Hairy Woodpecker’s diet is primarily insects, especially larvae of wood-boring beetles and ants, beetles, bees, wasps, caterpillars, and spiders.

You can attract more Hairy Woodpeckers with suet feeders and peanut and black oil sunflower seeds, especially in winter.

Hairy woodpecker feeder

27.Red-breasted Nuthatch

Red-breasted Nuthatches remain all year in northeastern and western states, Alaska and Canada but may move south across all of North America in winter if cone crops are poor.

They are blue-gray birds with black and white stripes on the head and a rusty underside.

Red-breasted Nuthatches can be found in coniferous woods foraging for cones and they do visit backyard feeders.

You can attract more Red-breasted Nuthatches to your backyard with black oil sunflower seeds, suet feeders, peanuts, and mealworms.

Red-breasted Nuthatch

28. Northern Cardinal

The bright red male Northern Cardinal with black around their faces is an incredible sight, especially against a white winter background.  The females are also showy with their brown coloring, sharp brown crest, red highlights, and red beaks.

Northern Cardinals will sometimes attack their reflection during breeding season as they obsessively defend their territories.

You can attract more Northern Cardinals to backyard feeders with sunflower seeds, peanut hearts, millet, and milo.

They will feed from large tube feeders, hoppers, platform feeders, or food scattered on the ground.

Northern cardinal male and female for identification

Best Bird Feeders to Attract Birds in South Dakota

A variety of different bird feeders will attract the most species of birds

  1.  Tube Feeders can be filled with different types of birdseed and depending on the seed different birds will be attracted. Black oil sunflower seeds attract Goldfinches, Chickadees, Woodpeckers, Nuthatches, and Pine Siskins.
  2. Ground Feeders or a tray below a Tube Feeder with Black oil sunflowers tube feeders attract Cardinals, Jays, Finches, and Sparrows.
  3. Platform feeders with Millet or Corn attract small and medium-sized birds such as sparrows, Blackbirds, Towhees, Juncos, Doves, Grackles, and Starlings.
  4. Peanut feeders attract Woodpeckers, Chickadees, Nuthatches, Titmice, Jays, Juncos, Finches, and Sparrows.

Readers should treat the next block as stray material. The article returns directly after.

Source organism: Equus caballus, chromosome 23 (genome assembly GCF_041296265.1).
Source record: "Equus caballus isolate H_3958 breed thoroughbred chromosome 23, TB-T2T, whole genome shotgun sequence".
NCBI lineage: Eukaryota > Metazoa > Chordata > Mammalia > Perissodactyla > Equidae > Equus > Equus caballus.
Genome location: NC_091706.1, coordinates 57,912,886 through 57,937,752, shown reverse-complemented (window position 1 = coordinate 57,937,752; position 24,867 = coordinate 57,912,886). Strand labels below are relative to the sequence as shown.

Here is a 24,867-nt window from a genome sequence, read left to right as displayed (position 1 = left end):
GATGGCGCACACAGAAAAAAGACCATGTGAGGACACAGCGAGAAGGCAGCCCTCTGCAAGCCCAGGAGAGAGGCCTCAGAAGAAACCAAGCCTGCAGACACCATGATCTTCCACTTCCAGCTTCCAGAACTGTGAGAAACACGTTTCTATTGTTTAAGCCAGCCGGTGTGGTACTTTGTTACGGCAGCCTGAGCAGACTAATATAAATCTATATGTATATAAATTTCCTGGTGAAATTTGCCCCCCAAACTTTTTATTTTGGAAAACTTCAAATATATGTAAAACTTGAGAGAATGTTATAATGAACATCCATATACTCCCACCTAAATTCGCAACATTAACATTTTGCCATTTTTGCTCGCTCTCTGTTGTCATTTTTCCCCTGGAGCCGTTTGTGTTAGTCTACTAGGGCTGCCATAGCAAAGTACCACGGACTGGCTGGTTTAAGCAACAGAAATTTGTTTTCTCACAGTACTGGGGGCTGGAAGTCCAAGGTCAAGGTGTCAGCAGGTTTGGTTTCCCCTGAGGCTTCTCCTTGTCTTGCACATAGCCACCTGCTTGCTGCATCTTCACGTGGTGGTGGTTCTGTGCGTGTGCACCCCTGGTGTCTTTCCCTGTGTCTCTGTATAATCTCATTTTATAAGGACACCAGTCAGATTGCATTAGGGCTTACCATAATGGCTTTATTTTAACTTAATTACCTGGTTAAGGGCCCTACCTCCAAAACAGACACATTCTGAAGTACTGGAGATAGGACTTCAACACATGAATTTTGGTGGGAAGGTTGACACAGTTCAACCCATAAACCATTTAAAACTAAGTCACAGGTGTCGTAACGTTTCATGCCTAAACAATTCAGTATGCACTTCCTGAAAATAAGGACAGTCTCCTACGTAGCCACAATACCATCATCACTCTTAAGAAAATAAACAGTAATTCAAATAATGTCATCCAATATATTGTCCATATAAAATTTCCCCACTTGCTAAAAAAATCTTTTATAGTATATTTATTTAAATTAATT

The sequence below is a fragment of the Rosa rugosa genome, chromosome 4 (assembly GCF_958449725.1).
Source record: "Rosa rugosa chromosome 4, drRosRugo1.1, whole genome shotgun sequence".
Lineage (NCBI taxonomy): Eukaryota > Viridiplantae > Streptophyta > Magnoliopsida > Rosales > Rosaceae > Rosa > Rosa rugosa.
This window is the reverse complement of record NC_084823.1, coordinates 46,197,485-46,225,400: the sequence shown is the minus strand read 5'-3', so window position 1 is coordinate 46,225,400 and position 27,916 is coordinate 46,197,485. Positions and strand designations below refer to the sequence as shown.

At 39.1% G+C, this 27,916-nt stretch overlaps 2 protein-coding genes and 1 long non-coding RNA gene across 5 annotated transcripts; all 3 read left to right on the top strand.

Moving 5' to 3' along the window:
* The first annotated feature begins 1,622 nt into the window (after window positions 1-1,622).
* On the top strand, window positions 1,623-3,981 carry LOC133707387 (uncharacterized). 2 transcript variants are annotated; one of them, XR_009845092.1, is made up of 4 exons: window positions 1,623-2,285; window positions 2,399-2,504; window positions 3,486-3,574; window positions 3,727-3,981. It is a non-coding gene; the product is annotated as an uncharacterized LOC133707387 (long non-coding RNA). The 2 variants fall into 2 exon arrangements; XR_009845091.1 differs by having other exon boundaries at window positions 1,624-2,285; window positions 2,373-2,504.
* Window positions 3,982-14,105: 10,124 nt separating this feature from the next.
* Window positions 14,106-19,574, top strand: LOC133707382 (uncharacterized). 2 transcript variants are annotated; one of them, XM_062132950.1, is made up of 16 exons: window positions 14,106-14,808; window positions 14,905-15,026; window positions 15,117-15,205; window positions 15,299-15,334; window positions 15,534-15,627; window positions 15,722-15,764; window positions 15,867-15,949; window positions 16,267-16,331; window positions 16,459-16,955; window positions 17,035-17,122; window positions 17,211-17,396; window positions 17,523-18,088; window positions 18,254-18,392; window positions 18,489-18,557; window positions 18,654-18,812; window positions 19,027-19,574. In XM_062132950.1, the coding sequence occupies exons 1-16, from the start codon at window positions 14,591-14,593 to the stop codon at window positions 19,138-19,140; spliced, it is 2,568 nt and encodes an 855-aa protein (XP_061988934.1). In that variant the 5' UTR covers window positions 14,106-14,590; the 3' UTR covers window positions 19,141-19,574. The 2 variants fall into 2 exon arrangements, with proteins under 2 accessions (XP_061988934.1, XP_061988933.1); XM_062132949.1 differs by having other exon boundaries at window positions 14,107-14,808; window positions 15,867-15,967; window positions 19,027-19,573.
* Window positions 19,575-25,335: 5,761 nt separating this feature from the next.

5. Suet Feeders are great, especially in winter, for Woodpeckers, Cardinals, Nuthatches, Kinglets, Wrens, and Chickadees.
  6. Hummingbird feeders attract these tiny fascinating birds but they also attract other birds too.

How to Attract Birds to Your Yard in South Dakota

If you would like to attract more birds to your yard in South Dakota here are some tips:

  1. Provide bird feeders for different types of birds to get the most species to visit your yard.
  2. Provide a water feature such as a birdbath fountain or stream.  Ensure that the water is clean and not stagnant
  3.  Grow native plants that will provide food and shelter. Plants, trees, and shrubs that provide fruit, berries, and nuts. Blackberries, wild grasses, elderberries, serviceberries, Oaks, Beeches, Cherries, sumacs, hemlocks, Purple Coneflowers, Sunflowers, Milkweed, Cardinal Flowers, Trumpet Honeysuckle, Virginia Creeper, Buttonbush, and Dogwoods.
  4. Let your grass grow long to provide cover and seeds.
  5. Leave a brush pile to provide food, protection, and nesting opportunities for birds.
  6. Don’t use pesticides and herbicides as these may be toxic to birds and prevent the natural foraging opportunities for insects and seeds that birds will seek in your yard.
  7. Set up nest boxes to attract breeding birds and ensure they are cleaned every year.

How to Identify Birds in South Dakota

Here are some tips to help you identify birds:

  1. Size – Size is the easiest thing to notice about a bird.  Birds are often measured in inches or centimeters in guide books.  It’s best to take a note of the bird in terms of small, medium, or large to be able to look for it later. A small bird is about the size of a sparrow, a medium bird is about the size of a pigeon and a large bird is the size of a goose.
  2. Shape – Take note of the silhouette of the bird and jot it down or draw the outline.  Look at tail length, bill shape, wing shape, and overall body shape.
  3. Color pattern – Take a note of the main color of the head, back, belly, and wings, and tail for the main color and then any secondary colors or patterns. Also take note of any patterns such as banding, spots, or highlights.
  4. Behavior – Are they on the ground or high up in the trees. Are they in flocks or on their own?  Can you spot what they are eating?
  5. Habitat – Woodlands, parks, shrubs, grasslands or meadows, shore or marsh.
  6. Use a bird identification app such as those created by ebird or Audubon

Birds to Spot if Out Birding in South Dakota

If you go out Birding in South Dakota these are other birds that you may be able to spot:

  1. Mallard
  2. Canada Goose
  3. Killdeer
  4. Red-tailed Hawk
  5. Turkey Vulture
  6. Ring-necked pheasant
  7. Blue-winged Teal
  8. Northern Shoveler
  9. Great Blue Heron
  10. Bald Eagle
  11. Double-crested Cormorant
  12. Cliff Swallow
  13. Redhead
  14. American White Pelican
  15. Pied-billed Grebe
  16. American Kestrel
  17. Wild Turkey
  18. Belted Kingfisher
  19. Northern Harrier
  20. Snow Goose
  21. White-faced Ibis
  22. American Avocet
  23. Osprey
  24. Sandhill Crane
  25. Long-billed Curlew
  26. Mountain Bluebird
  27. Golden Eagle
  28. Prairie Falcon